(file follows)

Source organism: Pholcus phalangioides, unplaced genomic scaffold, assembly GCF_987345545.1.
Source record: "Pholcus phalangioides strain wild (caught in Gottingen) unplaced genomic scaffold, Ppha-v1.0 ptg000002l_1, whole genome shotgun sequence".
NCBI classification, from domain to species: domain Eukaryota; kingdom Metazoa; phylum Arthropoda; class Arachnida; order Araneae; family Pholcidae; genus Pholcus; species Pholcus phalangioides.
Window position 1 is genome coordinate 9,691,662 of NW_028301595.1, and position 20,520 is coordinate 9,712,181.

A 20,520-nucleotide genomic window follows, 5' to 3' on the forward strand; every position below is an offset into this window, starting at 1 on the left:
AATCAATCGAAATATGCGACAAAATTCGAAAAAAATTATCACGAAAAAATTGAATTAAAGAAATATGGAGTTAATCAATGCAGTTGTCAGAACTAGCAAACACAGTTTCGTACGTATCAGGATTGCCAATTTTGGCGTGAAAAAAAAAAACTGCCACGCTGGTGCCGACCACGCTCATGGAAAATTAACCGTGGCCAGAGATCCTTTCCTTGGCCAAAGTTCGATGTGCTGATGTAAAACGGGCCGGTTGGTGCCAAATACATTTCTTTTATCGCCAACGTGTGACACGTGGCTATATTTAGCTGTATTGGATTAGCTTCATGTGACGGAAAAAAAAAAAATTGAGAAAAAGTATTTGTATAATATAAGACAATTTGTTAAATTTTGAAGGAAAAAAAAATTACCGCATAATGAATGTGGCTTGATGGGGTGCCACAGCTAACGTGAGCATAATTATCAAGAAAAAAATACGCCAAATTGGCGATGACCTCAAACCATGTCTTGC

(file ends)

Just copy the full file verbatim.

Source organism: Pholcus phalangioides, unplaced genomic scaffold, assembly GCF_987345545.1.
Source record: "Pholcus phalangioides strain wild (caught in Gottingen) unplaced genomic scaffold, Ppha-v1.0 ptg000002l_1, whole genome shotgun sequence".
NCBI classification, from domain to species: domain Eukaryota; kingdom Metazoa; phylum Arthropoda; class Arachnida; order Araneae; family Pholcidae; genus Pholcus; species Pholcus phalangioides.
Window position 1 is genome coordinate 9,691,662 of NW_028301595.1, and position 20,520 is coordinate 9,712,181.

A 20,520-nucleotide genomic window follows, 5' to 3' on the forward strand; every position below is an offset into this window, starting at 1 on the left:
AATCAATCGAAATATGCGACAAAATTCGAAAAAAATTATCACGAAAAAATTGAATTAAAGAAATATGGAGTTAATCAATGCAGTTGTCAGAACTAGCAAACACAGTTTCGTACGTATCAGGATTGCCAATTTTGGCGTGAAAAAAAAAAACTGCCACGCTGGTGCCGACCACGCTCATGGAAAATTAACCGTGGCCAGAGATCCTTTCCTTGGCCAAAGTTCGATGTGCTGATGTAAAACGGGCCGGTTGGTGCCAAATACATTTCTTTTATCGCCAACGTGTGACACGTGGCTATATTTAGCTGTATTGGATTAGCTTCATGTGACGGAAAAAAAAAAAATTGAGAAAAAGTATTTGTATAATATAAGACAATTTGTTAAATTTTGAAGGAAAAAAAAATTACCGCATAATGAATGTGGCTTGATGGGGTGCCACAGCTAACGTGAGCATAATTATCAAGAAAAAAATACGCCAAATTGGCGATGACCTCAAACCATGTCTTGC